Absolutely. And that definitely makes sense. If you're if your why and your purpose is as strong then you find a way to fix those problems and navigate all through that. So I know you've been able to do that with PayActiv and I know you have a very strong mission for there. So I want to hear a little bit more about that what you're doing and how you're serving the clients that you're working with.

Safwan Shah 4:51

Yes, so So PayActiv has a very well-defined purpose and that is to alleviate financial stress for the way we work, to alleviate financial stress for hardworking Americans with financial security, dignity, and no additional debt. So the underlying premise is that 2/3 of America is living paycheck to paycheck. Many of them are hourly workers, about 78 million. And they're borrowing between that paycheck period, the two-week period, or the one-week period. They're borrowing money from payday lenders and all kinds of other alternative financial services. And my whole thesis or underlying premise of PayActiv Is that why are they borrowing it when they already have some money earned every day?

So if you're under the seventh day of a 14 Day pay cycle, you have seven days of income that you've already earned, it's just not accessible to you, a in a manner of speaking, it has been loaned to the employer, the employer owes you that money. And in anticipation, you're getting hit by an overdraft or taking a payday loan, which costs you $35 each time. So my whole underlying thesis was that money should move faster between the worker and their employers, especially when they need it. There should be no embarrassment to ask Mr. or Mrs. Employer, I earned $300 Can I get 100 out of it. Because it's their money that is being held.

Gresham Harkless 6:26

Alright.

Safwan Shah 6:26

So that was the underlying premise of PayActiv, and we started it. And of course, in the first few years, it will be thought that it will never work. And I made a conscious decision to go into business. So it's a B2B thing. And I said to businesses, Hey, your employees needed. And I can provide you with the technology to accomplish it. And so my company funds that money. And then the employer reimburses us on payday.

So we assume the bi-weekly cycle and the lower income worker employee paycheck to paycheck person can get the $100-$200 when they need it, without having to do these little loans, and so on and so forth. So that's the business that's PayActiv, it activates your pay.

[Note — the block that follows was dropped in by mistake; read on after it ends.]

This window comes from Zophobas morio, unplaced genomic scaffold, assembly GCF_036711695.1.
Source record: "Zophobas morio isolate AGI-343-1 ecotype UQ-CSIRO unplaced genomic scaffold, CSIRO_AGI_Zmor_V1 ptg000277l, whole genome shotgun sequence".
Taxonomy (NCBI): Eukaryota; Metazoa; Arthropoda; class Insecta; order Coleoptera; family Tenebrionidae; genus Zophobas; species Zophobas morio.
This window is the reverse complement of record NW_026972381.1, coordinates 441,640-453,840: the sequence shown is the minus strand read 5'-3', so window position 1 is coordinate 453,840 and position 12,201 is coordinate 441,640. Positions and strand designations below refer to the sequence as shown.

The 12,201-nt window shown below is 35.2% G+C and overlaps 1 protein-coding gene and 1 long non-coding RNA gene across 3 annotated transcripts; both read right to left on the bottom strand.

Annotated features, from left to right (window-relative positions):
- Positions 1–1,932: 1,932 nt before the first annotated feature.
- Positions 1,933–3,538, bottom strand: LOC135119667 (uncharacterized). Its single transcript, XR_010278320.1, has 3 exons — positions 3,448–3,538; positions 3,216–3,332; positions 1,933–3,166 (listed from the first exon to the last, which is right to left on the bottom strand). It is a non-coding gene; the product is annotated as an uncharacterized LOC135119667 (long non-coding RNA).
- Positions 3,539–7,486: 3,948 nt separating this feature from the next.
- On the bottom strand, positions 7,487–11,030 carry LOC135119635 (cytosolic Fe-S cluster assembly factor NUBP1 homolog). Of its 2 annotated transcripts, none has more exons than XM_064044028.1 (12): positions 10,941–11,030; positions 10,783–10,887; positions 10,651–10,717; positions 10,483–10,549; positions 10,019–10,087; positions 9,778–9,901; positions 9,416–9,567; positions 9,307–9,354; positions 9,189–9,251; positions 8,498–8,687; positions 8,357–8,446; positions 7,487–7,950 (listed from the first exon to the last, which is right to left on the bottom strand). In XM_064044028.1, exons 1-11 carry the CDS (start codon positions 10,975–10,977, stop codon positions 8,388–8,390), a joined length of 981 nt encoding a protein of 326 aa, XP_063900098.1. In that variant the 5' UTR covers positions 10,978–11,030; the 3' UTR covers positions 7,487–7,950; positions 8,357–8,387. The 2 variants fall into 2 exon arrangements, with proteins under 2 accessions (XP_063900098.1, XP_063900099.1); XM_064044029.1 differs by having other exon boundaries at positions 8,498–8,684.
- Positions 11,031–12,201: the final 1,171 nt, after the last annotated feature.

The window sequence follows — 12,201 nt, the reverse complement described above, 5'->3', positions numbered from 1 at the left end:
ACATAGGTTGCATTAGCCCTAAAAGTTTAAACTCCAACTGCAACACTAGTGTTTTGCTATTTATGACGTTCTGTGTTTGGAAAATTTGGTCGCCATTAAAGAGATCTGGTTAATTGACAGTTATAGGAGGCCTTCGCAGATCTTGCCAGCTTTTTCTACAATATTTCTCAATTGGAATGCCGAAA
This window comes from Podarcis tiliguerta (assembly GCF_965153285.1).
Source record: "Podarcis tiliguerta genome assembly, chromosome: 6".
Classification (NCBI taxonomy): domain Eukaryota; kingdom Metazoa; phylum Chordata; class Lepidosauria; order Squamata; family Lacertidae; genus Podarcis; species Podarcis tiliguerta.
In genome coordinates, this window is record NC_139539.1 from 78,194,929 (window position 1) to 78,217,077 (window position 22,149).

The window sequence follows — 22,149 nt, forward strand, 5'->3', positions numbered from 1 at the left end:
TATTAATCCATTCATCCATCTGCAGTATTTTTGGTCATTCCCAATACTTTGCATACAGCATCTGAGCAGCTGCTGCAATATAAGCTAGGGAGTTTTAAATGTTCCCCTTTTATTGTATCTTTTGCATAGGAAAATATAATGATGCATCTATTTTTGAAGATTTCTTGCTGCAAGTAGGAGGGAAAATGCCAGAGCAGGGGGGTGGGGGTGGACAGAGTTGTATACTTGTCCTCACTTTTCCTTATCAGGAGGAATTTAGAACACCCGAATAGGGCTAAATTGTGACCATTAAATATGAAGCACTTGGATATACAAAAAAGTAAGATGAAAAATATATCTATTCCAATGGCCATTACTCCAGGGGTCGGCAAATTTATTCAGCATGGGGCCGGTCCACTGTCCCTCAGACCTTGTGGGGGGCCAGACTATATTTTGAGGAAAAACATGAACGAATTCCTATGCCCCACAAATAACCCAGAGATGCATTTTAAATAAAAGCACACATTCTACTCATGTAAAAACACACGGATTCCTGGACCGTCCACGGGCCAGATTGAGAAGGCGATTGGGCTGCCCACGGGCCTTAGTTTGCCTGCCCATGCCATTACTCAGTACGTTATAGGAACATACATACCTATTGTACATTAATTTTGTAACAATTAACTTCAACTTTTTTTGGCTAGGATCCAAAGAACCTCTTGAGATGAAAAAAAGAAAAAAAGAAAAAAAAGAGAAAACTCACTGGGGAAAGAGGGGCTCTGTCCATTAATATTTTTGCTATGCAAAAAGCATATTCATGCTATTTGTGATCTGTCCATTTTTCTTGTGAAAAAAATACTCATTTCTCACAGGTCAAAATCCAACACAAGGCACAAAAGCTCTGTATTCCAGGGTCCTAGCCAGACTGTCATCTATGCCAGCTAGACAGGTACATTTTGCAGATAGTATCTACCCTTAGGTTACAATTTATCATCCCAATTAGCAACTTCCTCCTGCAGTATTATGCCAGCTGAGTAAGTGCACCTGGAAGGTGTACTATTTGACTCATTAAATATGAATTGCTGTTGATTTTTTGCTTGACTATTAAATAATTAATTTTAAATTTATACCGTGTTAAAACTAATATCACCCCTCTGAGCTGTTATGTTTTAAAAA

Gresham Harkless 7:18

Nice. I love that. I love how that definitely, you know, solves a problem because like you mentioned, you know, if the money's already kind of allocated or earmarked, maybe that might be a better word. within the company and organization, you're doing the work and you already know you're going to do the work to get there then enable to get that if you need it at a certain point is a lot better than going to potential alternative funds.

Safwan Shah 7:40

Gresham, this is not even an earmark, this is already earned.

See also  IAM507- Founder and Podcaster Connects People to Opportunities

Gresham Harkless 7:44

Okay. seven hours of catching, okay.

Safwan Shah 7:49

You're never giving money that is from the future. In fact, we are correcting this, it's already there in a timesheet, that Safwan has worked 37 hours this week. And if he's making $20 an hour, he's made whatever $700. That money is owed to Safwan by the employer. If he quits that moment, we'll get that money. So all I'm saying if they need it, let them access it. If there's any way

Gresham Harkless 8:22

That makes sense because you've already it's kind of putting a I don't wanna say a monkey wrench, but in the whole, like two weeks cycle, because as you said, you've already worked this seven hours or seven days of a week, then if you need it, then you can get it and I have access to it.

Safwan Shah 8:35

Yeah, I usually give this like the 32nd example, that we pay our landlords in advance. We pay our vendors upon delivery, or we have terms that you know, I'll give you 30 days later and 2% more, and our customers pay us the moment they get the service like you can't walk into a Starbucks, get a cup of coffee, and not pay them and say to them, Hey, I'll send you the money in two weeks. work that way. But the person who's serving you behind the counter will wait two weeks to get paid. And it hurts them sometimes. So it's a strange system, right?

Gresham Harkless 9:11

Yeah.

Safwan Shah 9:12

The one who needs it the most has to wait the longest.

Gresham Harkless 9:16

Absolutely, yeah. And I never even thought about it like this. So I appreciate you for not just, you know, thinking of that and seeing that kind of problem, but actually creating something for that in true entrepreneurial form. And I want to ask you now for what I call your secret sauce, and this could be for you, or it might be for your organization, you might have already touched on this. But what do you feel kind of sets you apart and makes you unique?

Safwan Shah 9:37

So number one is the power of the idea. The fact that everybody thought that the employer was doing a favor to the employee, which they do in some sense because they give them a job. But the fact that employees are actually loaning money to the employer for two weeks, nobody had thought of that before. Because it's the legacy of kingdoms and generals and you know, you got paid when the war was won, or you, you paid your subjects when loyalty was needed by royalty.